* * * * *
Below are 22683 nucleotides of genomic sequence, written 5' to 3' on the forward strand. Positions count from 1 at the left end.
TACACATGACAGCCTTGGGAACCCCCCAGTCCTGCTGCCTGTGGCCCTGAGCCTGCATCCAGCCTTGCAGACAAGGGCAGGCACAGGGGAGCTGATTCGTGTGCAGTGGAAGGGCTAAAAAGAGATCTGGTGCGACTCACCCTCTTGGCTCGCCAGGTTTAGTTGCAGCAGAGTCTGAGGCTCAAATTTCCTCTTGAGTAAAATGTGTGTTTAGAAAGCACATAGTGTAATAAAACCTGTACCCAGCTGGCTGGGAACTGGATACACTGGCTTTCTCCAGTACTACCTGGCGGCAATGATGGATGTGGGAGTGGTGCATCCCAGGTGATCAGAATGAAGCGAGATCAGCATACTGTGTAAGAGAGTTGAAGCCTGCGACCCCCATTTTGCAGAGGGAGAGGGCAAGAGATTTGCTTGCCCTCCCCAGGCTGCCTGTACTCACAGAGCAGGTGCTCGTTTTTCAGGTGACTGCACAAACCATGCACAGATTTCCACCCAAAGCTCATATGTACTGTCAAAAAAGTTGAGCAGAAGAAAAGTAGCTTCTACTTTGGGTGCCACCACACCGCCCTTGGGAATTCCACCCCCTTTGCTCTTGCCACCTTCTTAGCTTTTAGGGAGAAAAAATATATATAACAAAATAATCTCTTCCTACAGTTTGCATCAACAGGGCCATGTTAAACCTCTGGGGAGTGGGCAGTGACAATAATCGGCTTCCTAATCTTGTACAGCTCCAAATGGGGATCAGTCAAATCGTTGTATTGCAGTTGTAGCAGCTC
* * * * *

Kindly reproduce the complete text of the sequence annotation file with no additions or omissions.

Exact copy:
Below are 22683 nucleotides of genomic sequence, written 5' to 3' on the forward strand. Positions count from 1 at the left end.
TACACATGACAGCCTTGGGAACCCCCCAGTCCTGCTGCCTGTGGCCCTGAGCCTGCATCCAGCCTTGCAGACAAGGGCAGGCACAGGGGAGCTGATTCGTGTGCAGTGGAAGGGCTAAAAAGAGATCTGGTGCGACTCACCCTCTTGGCTCGCCAGGTTTAGTTGCAGCAGAGTCTGAGGCTCAAATTTCCTCTTGAGTAAAATGTGTGTTTAGAAAGCACATAGTGTAATAAAACCTGTACCCAGCTGGCTGGGAACTGGATACACTGGCTTTCTCCAGTACTACCTGGCGGCAATGATGGATGTGGGAGTGGTGCATCCCAGGTGATCAGAATGAAGCGAGATCAGCATACTGTGTAAGAGAGTTGAAGCCTGCGACCCCCATTTTGCAGAGGGAGAGGGCAAGAGATTTGCTTGCCCTCCCCAGGCTGCCTGTACTCACAGAGCAGGTGCTCGTTTTTCAGGTGACTGCACAAACCATGCACAGATTTCCACCCAAAGCTCATATGTACTGTCAAAAAAGTTGAGCAGAAGAAAAGTAGCTTCTACTTTGGGTGCCACCACACCGCCCTTGGGAATTCCACCCCCTTTGCTCTTGCCACCTTCTTAGCTTTTAGGGAGAAAAAATATATATAACAAAATAATCTCTTCCTACAGTTTGCATCAACAGGGCCATGTTAAACCTCTGGGGAGTGGGCAGTGACAATAATCGGCTTCCTAATCTTGTACAGCTCCAAATGGGGATCAGTCAAATCGTTGTATTGCAGTTGTAGCAGCTC